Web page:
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Logo bar of the Alaska Public Lands Information Centers which are located in Anchorage, Fairbanks, Tok and Ketchikan
"Welcome to Alaska's 1st City, Ketchican. The Salmon Capital of the World." Banner is displayed hanging across a city street.
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Southeast Alaska Discovery Center
 
Ketchikan Southeast Alaska Discovery Center

At the Southeast Alaska Discovery Center in downtown Ketchikan, you can explore the unique natural and cultural history of the Tongass National Forest, a place where people have lived in harmony with nature for thousands of years. Stroll through a lush rainforest, visit a re-created native fishing village and learn how the Tongass sustains Southeast Alaska communities today. You can also hear the story of the forest in person from one of our friendly Forest Service rangers, enjoy a film in our comfortable theatre or help your kids become Junior Rangers. In the summer, join a ranger for a guided walk and learn about Ketchikan's enduring ties to the rainforest.

We are located at 50 Main Street, just a short walk from the cruise ship docks. Visit our directions page for driving or walking directions.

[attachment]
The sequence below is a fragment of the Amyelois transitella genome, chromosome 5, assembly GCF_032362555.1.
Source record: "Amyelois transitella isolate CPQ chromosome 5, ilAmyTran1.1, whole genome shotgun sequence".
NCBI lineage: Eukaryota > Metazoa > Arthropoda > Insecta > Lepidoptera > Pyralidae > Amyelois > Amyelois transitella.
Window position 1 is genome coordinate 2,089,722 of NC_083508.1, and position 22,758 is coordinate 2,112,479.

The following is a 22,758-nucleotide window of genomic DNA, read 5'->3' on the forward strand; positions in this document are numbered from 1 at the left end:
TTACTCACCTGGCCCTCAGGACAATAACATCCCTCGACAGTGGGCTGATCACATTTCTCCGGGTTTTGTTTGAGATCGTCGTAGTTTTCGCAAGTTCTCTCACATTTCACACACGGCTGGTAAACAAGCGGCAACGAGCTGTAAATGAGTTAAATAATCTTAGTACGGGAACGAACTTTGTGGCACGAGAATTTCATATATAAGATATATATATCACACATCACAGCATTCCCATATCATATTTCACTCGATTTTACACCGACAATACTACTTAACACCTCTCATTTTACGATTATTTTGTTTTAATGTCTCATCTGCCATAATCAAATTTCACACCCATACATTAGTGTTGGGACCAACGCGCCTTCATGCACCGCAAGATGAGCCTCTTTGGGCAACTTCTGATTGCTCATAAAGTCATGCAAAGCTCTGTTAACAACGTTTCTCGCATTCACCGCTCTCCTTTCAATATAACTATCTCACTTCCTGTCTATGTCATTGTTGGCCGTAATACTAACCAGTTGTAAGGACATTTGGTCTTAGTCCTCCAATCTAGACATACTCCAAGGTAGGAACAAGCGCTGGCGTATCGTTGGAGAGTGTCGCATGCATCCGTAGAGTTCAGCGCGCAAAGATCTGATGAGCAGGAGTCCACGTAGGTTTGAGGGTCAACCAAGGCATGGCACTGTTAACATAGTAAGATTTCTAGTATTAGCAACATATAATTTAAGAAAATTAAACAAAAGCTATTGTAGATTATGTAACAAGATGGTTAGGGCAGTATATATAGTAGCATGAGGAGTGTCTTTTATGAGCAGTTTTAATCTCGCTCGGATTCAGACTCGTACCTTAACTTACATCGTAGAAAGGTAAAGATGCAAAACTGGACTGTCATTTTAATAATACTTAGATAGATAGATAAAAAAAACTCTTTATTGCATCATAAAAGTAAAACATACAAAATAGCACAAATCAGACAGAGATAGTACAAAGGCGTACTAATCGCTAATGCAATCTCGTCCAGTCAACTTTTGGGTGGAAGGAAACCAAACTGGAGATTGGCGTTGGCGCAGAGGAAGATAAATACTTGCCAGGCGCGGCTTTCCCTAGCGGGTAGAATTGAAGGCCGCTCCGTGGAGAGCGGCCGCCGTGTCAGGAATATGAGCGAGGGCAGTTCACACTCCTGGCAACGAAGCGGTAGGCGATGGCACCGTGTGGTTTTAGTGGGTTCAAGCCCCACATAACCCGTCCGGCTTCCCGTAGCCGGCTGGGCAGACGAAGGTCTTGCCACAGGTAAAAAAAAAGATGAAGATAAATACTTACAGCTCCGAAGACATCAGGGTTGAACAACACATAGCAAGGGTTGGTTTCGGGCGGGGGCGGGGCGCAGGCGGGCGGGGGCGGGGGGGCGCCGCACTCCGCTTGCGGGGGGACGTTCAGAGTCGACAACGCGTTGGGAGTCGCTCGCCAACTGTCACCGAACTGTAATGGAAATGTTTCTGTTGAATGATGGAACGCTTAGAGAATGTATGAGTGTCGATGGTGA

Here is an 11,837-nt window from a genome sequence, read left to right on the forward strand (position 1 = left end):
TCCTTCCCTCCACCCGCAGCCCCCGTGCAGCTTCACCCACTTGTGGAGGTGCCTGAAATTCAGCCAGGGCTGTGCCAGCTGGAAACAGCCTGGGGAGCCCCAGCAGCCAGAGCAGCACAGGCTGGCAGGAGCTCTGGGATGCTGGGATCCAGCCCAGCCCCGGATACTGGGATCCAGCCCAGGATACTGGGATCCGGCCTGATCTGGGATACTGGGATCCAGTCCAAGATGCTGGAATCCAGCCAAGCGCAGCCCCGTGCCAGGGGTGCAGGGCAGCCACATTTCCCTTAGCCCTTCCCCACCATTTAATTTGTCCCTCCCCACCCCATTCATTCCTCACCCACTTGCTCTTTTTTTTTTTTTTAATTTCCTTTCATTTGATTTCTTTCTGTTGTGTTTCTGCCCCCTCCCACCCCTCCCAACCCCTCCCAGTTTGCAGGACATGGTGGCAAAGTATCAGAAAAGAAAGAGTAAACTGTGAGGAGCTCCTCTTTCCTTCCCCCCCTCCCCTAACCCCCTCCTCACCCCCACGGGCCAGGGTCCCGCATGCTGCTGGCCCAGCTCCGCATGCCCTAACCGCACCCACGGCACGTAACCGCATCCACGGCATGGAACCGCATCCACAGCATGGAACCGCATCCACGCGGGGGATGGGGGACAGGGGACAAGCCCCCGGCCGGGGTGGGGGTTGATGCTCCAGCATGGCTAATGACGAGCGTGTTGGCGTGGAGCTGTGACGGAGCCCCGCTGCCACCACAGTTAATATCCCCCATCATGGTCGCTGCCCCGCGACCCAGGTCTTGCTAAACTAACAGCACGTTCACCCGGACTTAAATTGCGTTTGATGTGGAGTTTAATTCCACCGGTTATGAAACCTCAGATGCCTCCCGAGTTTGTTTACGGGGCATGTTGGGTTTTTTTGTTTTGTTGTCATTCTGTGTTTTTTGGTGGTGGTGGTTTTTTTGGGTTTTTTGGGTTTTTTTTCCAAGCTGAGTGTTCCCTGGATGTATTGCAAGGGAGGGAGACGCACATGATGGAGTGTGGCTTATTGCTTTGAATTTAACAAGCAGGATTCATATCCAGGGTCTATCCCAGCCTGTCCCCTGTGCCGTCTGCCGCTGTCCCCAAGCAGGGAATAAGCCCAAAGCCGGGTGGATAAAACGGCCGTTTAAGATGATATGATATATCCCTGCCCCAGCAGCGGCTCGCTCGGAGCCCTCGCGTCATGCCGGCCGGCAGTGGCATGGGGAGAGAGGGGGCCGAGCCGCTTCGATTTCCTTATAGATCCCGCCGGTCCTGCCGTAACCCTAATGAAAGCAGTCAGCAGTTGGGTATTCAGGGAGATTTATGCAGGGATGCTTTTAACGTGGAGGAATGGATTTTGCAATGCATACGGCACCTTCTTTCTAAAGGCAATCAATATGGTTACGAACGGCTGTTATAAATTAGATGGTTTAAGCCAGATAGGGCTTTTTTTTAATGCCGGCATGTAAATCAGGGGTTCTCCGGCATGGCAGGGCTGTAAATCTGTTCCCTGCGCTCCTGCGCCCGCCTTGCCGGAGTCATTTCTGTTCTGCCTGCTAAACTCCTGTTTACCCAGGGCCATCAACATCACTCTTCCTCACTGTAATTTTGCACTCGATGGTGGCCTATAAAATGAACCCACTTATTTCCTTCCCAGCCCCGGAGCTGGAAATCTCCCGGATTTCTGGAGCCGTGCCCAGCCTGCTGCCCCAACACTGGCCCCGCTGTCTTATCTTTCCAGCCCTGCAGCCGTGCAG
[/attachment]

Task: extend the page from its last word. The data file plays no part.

For more information on our education resources or setting up a field trip check out our education page.

Want to become a junior ranger in Alaska? Then visit our kids page and learn what exciting programs await you when you visit Ketchikan. 

We're open daily from 8 a.m. to 4 p.m. all summer long. Admission is just $5 for adults, and includes the center's exhibits, films and ranger programs. Kids are free when accompanied by an adult, and we honor and sell all of the America the Beautiful federal passes.



Alaska Hummingbird Festival logo

2015 Alaska Hummingbird Festival and Juried Art Show

The Southeast Alaska Discovery Center is proud to host the annual Alaska Hummingbird Festival and Juried Art Show, celebrating the return of spring migratory birds to Alaska's rainforests, beginning April 3.

A schedule of events is available here.

 





 
A wide section of the muddy Yukon River stretches through a lush green valley with low green hills to either side. Several long islands separate the waters. Did You Know?
Glacial silt from massive glaciers at its mountainous headwaters in the Yukon Territory, Canada, dirties the Yukon River in spring, summer, and fall. In winter, the river runs crystal clear after the glaciers and streams freeze, ceasing erosion and glacial scouring until the following spring.